‘Symphony Services Australia acknowledges that an examination of only season brochures and published programs would indicate that the majority of repertoire performed at ticketed, mainstage events has been written by non-Australian male composers. However, this does not represent the reality of the orchestras’ overall offering, as many performances of works by Australian composers (both men and women) are not reflected in season brochures.

‘Often these works are featured in the extensive education programs, community engagement activities, free or un-ticketed concerts and other events that can represent up to 50% of orchestral operations,’ she told ArtsHub.

‘Viewed in isolation, statistics gained from concert brochures do not provide insight into the reasons why there might be under-representation of certain groups of composers. One factor is that the symphony orchestras are partially funded by government to create public value – and much of this value is created outside of ticketed concerts.

‘The choice of repertoire is complex, and not simply resolved by putting more content on mainstage. Programming decisions are made across all orchestra activities which serve diverse audiences. These decisions are undertaken with a need to find balance between artistic and fiscal realities – and with considerable understanding of each audience segment,’ Lidbetter said.

Read: 50 Australian composers commissioned by Sydney Symphony Orchestra

Noting that orchestras are deeply engaged in commissioning, composer training, recording, and the performance of new work in a multitude of settings, Lidbetter continued: ‘Success is finding new voices, connecting them with audiences and for newcomers – making the unfamiliar familiar.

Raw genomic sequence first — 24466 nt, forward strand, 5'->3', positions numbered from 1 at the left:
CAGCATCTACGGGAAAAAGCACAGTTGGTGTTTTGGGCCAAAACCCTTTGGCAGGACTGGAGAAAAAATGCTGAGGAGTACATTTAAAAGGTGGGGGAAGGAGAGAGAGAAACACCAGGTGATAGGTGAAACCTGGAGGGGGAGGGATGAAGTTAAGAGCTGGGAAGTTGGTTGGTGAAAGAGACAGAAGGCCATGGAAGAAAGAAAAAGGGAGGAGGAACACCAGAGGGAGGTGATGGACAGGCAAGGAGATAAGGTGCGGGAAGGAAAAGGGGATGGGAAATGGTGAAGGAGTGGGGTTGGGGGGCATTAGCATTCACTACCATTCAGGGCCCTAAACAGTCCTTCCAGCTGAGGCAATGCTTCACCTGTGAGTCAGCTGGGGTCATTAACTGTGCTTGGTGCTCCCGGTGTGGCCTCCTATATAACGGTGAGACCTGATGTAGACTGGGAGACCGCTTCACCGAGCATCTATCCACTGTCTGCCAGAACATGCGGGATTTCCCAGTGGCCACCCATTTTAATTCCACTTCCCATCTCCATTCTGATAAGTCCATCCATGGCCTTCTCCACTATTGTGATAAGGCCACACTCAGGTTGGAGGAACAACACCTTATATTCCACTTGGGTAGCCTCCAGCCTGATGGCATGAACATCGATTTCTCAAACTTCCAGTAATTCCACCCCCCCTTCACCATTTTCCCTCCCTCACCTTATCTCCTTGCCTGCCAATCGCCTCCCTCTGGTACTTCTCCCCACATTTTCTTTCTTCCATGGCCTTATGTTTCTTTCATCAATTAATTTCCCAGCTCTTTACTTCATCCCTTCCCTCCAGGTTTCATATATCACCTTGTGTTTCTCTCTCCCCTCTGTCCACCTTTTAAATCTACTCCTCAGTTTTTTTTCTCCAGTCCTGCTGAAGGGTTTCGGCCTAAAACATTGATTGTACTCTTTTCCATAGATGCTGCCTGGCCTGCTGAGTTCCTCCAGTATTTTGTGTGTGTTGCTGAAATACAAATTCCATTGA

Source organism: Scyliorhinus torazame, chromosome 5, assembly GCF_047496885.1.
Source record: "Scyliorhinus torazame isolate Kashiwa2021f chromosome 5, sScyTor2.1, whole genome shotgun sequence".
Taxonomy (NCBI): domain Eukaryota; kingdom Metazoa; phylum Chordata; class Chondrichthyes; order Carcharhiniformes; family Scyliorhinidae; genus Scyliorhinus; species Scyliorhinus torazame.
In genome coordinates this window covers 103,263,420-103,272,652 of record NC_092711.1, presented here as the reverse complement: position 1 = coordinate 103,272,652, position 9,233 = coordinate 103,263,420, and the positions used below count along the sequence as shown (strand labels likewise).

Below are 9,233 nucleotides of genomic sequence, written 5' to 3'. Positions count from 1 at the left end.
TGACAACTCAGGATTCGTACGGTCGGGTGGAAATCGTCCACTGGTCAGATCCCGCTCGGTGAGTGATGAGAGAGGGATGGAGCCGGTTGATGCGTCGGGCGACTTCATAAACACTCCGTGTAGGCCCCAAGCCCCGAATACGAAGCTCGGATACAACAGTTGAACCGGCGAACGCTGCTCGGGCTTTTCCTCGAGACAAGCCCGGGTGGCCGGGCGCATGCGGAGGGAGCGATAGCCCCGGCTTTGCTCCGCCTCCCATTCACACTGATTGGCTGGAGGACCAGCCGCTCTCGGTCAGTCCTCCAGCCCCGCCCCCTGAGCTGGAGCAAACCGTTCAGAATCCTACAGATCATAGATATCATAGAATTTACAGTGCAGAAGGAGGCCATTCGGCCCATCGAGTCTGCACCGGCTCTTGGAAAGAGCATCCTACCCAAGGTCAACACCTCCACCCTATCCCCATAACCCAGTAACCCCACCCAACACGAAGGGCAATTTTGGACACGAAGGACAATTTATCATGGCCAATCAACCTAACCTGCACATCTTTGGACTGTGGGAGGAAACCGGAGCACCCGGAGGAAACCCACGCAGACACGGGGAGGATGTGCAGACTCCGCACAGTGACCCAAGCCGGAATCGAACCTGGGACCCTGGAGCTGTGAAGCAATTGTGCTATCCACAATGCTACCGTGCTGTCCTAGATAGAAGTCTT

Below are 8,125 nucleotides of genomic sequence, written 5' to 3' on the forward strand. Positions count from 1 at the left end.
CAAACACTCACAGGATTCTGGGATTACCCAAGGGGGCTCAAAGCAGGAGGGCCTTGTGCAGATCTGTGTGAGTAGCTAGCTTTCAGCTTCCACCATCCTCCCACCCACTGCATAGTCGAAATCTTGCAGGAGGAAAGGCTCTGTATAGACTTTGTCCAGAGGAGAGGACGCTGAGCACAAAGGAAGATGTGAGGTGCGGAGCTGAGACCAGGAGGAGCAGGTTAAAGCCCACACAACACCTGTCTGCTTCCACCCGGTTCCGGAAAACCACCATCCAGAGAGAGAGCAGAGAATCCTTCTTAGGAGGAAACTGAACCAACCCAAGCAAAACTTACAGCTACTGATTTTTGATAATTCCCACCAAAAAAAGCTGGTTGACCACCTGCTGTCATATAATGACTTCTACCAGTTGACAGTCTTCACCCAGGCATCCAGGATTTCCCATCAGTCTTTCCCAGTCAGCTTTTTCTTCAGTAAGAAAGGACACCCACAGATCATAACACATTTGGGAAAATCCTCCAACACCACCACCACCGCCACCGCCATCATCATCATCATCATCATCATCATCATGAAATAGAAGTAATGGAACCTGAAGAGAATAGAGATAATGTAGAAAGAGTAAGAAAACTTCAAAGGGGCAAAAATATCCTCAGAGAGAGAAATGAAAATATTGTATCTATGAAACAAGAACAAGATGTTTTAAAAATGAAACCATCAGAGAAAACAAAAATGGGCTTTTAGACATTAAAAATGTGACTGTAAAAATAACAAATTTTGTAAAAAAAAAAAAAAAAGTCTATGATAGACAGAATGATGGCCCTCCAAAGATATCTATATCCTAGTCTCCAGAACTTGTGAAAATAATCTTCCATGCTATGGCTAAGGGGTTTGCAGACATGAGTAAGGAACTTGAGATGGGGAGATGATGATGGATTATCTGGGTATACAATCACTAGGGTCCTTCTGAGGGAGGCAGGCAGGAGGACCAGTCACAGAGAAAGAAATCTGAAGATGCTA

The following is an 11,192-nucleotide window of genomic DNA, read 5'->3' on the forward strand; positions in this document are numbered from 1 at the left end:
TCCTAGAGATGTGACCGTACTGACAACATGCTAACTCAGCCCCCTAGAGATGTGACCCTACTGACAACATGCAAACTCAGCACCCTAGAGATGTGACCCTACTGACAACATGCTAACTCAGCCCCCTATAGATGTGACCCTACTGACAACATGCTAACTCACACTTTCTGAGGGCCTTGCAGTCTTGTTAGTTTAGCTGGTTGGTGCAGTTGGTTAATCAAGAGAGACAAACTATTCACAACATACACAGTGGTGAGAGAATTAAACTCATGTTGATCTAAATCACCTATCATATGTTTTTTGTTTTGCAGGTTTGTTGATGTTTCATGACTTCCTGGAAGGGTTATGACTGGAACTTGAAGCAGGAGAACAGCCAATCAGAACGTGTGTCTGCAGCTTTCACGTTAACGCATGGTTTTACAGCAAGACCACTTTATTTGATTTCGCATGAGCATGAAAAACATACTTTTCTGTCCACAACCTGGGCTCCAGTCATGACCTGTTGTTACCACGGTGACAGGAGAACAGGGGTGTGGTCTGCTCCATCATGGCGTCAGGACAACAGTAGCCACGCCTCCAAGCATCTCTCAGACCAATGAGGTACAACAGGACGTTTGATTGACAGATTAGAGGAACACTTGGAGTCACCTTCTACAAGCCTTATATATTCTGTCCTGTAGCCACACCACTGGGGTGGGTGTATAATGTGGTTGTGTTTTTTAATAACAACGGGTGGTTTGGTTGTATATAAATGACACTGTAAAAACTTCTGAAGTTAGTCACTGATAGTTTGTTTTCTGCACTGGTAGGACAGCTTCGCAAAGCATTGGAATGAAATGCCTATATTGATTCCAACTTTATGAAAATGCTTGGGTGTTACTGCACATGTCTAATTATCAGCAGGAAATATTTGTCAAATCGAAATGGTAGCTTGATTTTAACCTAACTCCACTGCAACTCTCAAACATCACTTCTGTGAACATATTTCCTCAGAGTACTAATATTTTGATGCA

‘This is a journey the orchestras have been undertaking with all their audiences for some time, and which they look forward to continuing post-COVID-19. The symphony orchestras are committed to taking constructive and positive steps and playing a leading role in being part of the solution in all aspects of value creation.’


Frame notes that he does not want to see the classical canon replaced – only expanded upon.

‘I say to people who just want Beethoven non-stop that I don’t want to replace Beethoven. I don’t want to replace our heritage. We all share a musical tradition and we don’t need to ignore where we’ve come from. But you know, to say audiences won’t enjoy First Nations music or that it’s too risky to program female composers, I think that’s just unacceptable, really.’

The current disruption caused by COVID-19 presents an ideal opportunity to re-examine and reimagine orchestral offerings – and the programs of other bodies whose focus is classical and contemporary classical music – in the months and years ahead, Frame believes.

‘At the moment, organisations are in flux with COVID and I think it actually represents an opportunity for change … What form that change takes, I’m not quite sure, but at the moment anything would be a step forward in my opinion,’ he said.

Read the Living Music Report in full.

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Richard Watts is ArtsHub's National Performing Arts Editor; he also presents the weekly program SmartArts on community radio station Three Triple R FM, and serves as the Chair of La Mama Theatre's volunteer Committee of Management. Richard is a life member of the Melbourne Queer Film Festival, and was awarded the status of Melbourne Fringe Festival Living Legend in 2017. In 2019 he was awarded the Sidney Myer Performing Arts Awards' Facilitator's Prize. Most recently, Richard was presented with a Lifetime Achievement Award by the Green Room Awards Association in June 2021.